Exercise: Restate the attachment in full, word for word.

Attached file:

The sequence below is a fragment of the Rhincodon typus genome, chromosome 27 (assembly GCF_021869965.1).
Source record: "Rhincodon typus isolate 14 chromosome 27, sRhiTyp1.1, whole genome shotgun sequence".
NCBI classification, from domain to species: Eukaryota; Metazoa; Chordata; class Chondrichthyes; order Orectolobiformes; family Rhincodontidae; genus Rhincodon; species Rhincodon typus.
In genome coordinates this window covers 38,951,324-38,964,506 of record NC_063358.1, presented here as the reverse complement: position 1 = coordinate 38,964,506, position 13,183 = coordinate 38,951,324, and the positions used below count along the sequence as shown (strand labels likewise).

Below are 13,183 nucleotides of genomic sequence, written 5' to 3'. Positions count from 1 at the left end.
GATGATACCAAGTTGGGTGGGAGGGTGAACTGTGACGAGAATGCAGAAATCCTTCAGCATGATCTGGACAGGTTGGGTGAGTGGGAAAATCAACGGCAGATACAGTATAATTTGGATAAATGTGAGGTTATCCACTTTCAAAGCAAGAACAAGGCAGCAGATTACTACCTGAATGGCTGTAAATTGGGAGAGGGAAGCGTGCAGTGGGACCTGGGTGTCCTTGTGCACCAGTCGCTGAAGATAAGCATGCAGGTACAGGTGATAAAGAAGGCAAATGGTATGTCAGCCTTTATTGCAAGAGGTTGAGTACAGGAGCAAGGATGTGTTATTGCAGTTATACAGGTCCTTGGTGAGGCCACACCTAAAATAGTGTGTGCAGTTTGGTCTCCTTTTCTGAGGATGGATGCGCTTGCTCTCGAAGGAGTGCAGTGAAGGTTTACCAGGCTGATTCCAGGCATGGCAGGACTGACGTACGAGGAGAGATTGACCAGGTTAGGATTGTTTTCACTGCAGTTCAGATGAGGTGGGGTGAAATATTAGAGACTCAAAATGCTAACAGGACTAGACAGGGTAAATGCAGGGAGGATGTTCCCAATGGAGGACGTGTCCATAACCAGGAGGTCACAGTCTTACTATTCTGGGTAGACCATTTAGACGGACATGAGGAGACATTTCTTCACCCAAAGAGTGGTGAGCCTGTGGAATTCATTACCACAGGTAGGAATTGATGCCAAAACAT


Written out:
The sequence below is a fragment of the Rhincodon typus genome, chromosome 27 (assembly GCF_021869965.1).
Source record: "Rhincodon typus isolate 14 chromosome 27, sRhiTyp1.1, whole genome shotgun sequence".
NCBI classification, from domain to species: Eukaryota; Metazoa; Chordata; class Chondrichthyes; order Orectolobiformes; family Rhincodontidae; genus Rhincodon; species Rhincodon typus.
In genome coordinates this window covers 38,951,324-38,964,506 of record NC_063358.1, presented here as the reverse complement: position 1 = coordinate 38,964,506, position 13,183 = coordinate 38,951,324, and the positions used below count along the sequence as shown (strand labels likewise).

Below are 13,183 nucleotides of genomic sequence, written 5' to 3'. Positions count from 1 at the left end.
GATGATACCAAGTTGGGTGGGAGGGTGAACTGTGACGAGAATGCAGAAATCCTTCAGCATGATCTGGACAGGTTGGGTGAGTGGGAAAATCAACGGCAGATACAGTATAATTTGGATAAATGTGAGGTTATCCACTTTCAAAGCAAGAACAAGGCAGCAGATTACTACCTGAATGGCTGTAAATTGGGAGAGGGAAGCGTGCAGTGGGACCTGGGTGTCCTTGTGCACCAGTCGCTGAAGATAAGCATGCAGGTACAGGTGATAAAGAAGGCAAATGGTATGTCAGCCTTTATTGCAAGAGGTTGAGTACAGGAGCAAGGATGTGTTATTGCAGTTATACAGGTCCTTGGTGAGGCCACACCTAAAATAGTGTGTGCAGTTTGGTCTCCTTTTCTGAGGATGGATGCGCTTGCTCTCGAAGGAGTGCAGTGAAGGTTTACCAGGCTGATTCCAGGCATGGCAGGACTGACGTACGAGGAGAGATTGACCAGGTTAGGATTGTTTTCACTGCAGTTCAGATGAGGTGGGGTGAAATATTAGAGACTCAAAATGCTAACAGGACTAGACAGGGTAAATGCAGGGAGGATGTTCCCAATGGAGGACGTGTCCATAACCAGGAGGTCACAGTCTTACTATTCTGGGTAGACCATTTAGACGGACATGAGGAGACATTTCTTCACCCAAAGAGTGGTGAGCCTGTGGAATTCATTACCACAGGTAGGAATTGATGCCAAAACAT